Still, one certainly can enjoy the game without knowing all the fine details
I bet there are not many people who will watch a very high-caliber football game for three hours and not know a single thing (well, almost) about the rules. I am one of those people. (And let me set this straight right away: This article will NOT be a paean to Tom Brady. I will save those thoughts for myself.)
I am a devout fan of the world-famous, world-class, super human New England Patriots and even though I understand very little about how the game is played, I can still read the score and process some of the information the announcers spout. I am pretty sure I can identify a touchdown when it happens, but I have no idea what, or where, the red zone is. I know when a touchdown has occurred because the player who scored is either jumping up and down, giving fist bumps in the air or hugging his teammates in ecstasy. Plus, there is that humongous neon sign that lights up and tells me it is a … TOUCHDOWN!!
On the other hand, I have a few questions about some of the various terms used throughout the game. Where is the player when he is in the pocket? How big is that pocket? My pockets are only big enough to hold a credit card or a few coins.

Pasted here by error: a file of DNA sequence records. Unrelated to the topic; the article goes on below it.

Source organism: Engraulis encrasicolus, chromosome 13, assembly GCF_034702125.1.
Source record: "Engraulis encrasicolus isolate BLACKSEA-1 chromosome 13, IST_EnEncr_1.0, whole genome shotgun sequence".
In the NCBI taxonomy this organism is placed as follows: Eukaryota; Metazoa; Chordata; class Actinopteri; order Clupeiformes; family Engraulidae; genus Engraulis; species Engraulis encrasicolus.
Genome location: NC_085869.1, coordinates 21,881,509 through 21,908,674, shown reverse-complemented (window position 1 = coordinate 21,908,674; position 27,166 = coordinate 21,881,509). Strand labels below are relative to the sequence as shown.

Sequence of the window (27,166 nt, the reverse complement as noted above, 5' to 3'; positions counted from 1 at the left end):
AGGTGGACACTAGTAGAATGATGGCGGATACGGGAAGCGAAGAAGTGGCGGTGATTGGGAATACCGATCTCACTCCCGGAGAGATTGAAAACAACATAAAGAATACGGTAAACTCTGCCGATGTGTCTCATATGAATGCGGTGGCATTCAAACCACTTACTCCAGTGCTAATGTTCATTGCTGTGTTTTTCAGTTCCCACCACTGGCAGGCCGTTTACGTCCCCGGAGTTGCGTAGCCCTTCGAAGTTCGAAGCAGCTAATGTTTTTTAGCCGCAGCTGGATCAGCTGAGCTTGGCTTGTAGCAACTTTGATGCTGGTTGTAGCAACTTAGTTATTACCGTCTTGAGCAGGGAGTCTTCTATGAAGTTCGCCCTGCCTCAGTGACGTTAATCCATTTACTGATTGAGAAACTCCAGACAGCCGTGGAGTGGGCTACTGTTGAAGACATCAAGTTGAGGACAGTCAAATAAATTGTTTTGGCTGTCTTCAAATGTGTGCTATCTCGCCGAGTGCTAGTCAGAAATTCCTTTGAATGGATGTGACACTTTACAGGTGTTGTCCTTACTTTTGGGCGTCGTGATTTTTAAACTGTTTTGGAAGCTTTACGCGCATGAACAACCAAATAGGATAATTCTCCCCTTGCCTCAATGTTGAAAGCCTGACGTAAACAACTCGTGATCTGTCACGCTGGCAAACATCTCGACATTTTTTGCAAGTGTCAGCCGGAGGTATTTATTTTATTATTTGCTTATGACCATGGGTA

And what is a sack? Does anybody get hurt? I have a sack I carry around every day, and when it becomes too heavy on my shoulder, I feel a searing pain and have to take it off and rest my shoulder for a while.
What is a snap? Is it when a player or coach makes a quick decision? I have made many snap decisions, and some are much better than others.
Punting sounds like a nice word, reminiscent of boating along the English countryside, enjoying the bucolic beauty of the landscape sliding past. Even the punter enjoys himself.
When I hear “first down,” I cannot begin to describe my ignorance about what that is. Plus, the teams go on and have even more downs, just to confuse me further.
Last, but totally not least, is a term I heard for the first time last week: flea flicker. Can I buy one of those at Home Depot? I bet you cannot say “flea flicker” five times in a row.
Here is to a wonderful and enjoyable Super Bowl LII. I will be watching TV all day and night on Feb. 4. At least I will understand the commercials. And, maybe, even the Puppy Bowl.